Senior lawmakers in Washington decried violence against Asian Americans on Wednesday, after at least eight people were killed in a series of shootings in the Atlanta area that have amplified concerns about a surge in hate crimes.

Law enforcement officers in Georgia arrested a 21-year-old man in connection with the shootings at three spas and massage parlours late on Tuesday. Several of the victims were Asian-American women, although police said the suspect indicated the killings were not “racially motivated”.

“Our country, the president and I and all of us, we grieve for those lost,” Kamala Harris, the vice-president, said on Wednesday. “The investigation is ongoing, we don’t yet know, we’re not yet clear about the motive. But I do want to say to our Asian-American community that we stand with you.”

Jen Psaki, the White House press secretary, said President Joe Biden would be briefed by Merrick Garland, the US attorney-general, and Christopher Wray, the FBI director, on the shootings. The FBI is working with local law enforcement teams to investigate the incident.

Biden later said the investigation was “ongoing”, but added: “Whatever the motivation here, I know that Asian Americans are very concerned, because as you know, I have been speaking about the brutality against Asian Americans for the last couple of months and I think it is very troubling.”

At a press conference in Atlanta on Wednesday morning, Rodney Bryant, the city’s acting chief of police, did not rule out calling the shootings a hate crime.

“We are still early in this investigation, so we cannot make that determination at this moment,” Bryant said. “Even though we have made an arrest, there is still a lot more work to be done.”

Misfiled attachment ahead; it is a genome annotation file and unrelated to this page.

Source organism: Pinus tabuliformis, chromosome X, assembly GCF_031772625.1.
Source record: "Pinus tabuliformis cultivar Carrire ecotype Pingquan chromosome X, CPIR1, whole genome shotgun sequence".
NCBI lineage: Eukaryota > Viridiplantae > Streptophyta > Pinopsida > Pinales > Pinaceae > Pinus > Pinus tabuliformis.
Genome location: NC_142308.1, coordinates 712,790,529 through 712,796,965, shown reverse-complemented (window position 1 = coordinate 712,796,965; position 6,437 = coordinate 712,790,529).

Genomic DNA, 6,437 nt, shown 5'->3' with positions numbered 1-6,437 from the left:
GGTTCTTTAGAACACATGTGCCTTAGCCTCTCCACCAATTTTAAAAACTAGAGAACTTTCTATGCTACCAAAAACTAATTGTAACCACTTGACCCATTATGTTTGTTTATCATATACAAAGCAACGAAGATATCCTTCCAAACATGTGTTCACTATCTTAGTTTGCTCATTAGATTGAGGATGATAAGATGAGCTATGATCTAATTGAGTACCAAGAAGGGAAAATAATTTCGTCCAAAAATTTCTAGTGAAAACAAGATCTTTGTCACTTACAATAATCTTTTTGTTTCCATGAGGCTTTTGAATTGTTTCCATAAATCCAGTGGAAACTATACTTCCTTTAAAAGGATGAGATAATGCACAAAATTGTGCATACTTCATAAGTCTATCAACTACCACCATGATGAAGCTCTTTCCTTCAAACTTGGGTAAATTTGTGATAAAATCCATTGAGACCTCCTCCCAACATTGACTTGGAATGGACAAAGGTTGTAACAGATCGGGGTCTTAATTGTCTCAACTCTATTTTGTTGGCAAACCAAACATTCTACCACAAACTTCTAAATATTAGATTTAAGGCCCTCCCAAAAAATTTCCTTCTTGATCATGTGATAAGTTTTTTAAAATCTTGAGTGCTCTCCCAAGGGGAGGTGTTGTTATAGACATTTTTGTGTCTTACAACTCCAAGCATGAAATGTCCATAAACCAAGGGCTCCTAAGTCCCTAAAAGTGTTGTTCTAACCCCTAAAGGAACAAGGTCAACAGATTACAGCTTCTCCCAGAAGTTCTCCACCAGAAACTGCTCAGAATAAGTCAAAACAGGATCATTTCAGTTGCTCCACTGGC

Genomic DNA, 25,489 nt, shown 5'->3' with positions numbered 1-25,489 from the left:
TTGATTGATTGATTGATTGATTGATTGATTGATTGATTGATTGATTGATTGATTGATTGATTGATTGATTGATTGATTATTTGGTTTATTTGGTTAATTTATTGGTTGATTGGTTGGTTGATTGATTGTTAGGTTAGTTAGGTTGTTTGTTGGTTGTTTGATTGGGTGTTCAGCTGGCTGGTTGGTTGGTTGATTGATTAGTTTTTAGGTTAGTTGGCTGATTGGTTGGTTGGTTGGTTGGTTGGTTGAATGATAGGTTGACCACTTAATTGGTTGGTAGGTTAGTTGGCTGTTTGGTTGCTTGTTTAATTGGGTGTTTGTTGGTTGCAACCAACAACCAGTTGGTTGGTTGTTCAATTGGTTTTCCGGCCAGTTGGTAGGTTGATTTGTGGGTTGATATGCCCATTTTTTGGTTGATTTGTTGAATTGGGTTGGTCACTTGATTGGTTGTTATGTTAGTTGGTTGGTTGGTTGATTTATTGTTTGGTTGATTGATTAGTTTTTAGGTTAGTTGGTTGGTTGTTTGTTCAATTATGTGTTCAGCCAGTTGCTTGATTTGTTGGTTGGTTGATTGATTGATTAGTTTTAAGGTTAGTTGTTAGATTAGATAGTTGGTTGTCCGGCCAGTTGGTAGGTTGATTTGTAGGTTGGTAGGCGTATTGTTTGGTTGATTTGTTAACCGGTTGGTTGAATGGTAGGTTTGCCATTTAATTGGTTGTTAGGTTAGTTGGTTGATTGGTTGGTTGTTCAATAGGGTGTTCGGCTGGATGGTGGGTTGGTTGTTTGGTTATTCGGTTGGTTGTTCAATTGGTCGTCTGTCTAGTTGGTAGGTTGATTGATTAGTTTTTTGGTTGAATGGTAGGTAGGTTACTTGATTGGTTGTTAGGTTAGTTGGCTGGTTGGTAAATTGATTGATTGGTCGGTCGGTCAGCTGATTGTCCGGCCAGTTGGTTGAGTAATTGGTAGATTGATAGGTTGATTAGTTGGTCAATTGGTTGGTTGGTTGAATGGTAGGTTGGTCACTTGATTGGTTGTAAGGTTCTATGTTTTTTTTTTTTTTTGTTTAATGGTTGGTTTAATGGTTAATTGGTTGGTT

But law enforcement officers in neighbouring Cherokee County, where one of the shootings took place, said the suspect had taken responsibility for the killings but claimed they were “not racially motivated” and cited a possible “sex addiction”.

“He apparently has an issue, what he considers a sex addiction, and sees these locations as something that allows him to go to these places, and it is a temptation for him that he wanted to eliminate,” Captain Jay Baker, of the Cherokee sheriff’s office, said.

Keisha Lance Bottoms, the mayor of Atlanta, said she would not “get into victim blaming”, adding: “As far as we know in Atlanta, these are legally operating businesses that have not been on our radar.”

She said law enforcement had “determined that the suspect was on his way to Florida . . . perhaps to carry out additional shootings”.

“As tragic as this was . . . this could have been significantly worse,” Bottoms added.

“Obviously, whatever the motivation was for this guy, we know that many of the victims, the majority of the victims, were Asian. We also know that this is an issue that is happening across the country. It is unacceptable, it is hateful, and it has to stop.”

The mayor’s comments were echoed by Democrats and Republicans on Capitol Hill.

“The motivations behind this devastating tragedy are still unknown. But there is a legitimate concern that these killings may have been racially motivated,” Chuck Schumer, the Democratic Senate majority leader, said on the Senate floor on Wednesday, citing rising numbers of crimes against Asian Americans since the start of the Covid-19 emergency.

Critics have blamed Donald Trump for spreading racial hatred by labelling the virus the “China virus” and the “Wuhan virus”.

“Over the past year, the Asian-American community has faced a rising tide of abuse and violence in the wake of Covid-19, driven by ignorance, by misinformation, and by age-old prejudices,” Schumer added.

Republican lawmakers also expressed dismay.

“The increase in violence against Asian Americans is alarming, vile and un-American,” said Marco Rubio, the Republican senator from Florida.

Stop AAPI Hate, an advocacy group that fights xenophobia against Asian Americans, has recorded almost 3,800 episodes of racially motivated hatred against Asian Americans over the past year.

The House judiciary committee will on Thursday hold a hearing on discrimination and violence against Asian Americans, which Biden has vowed to stop.

“There has been a long history of anti-Asian racism in the United States, especially during times of social or economic unrest. Unfortunately, since the onset of the Covid-19 pandemic, this bigotry has reared its ugly head once again,” said Jerrold Nadler, the Democratic congressman from New York, who chairs the committee.



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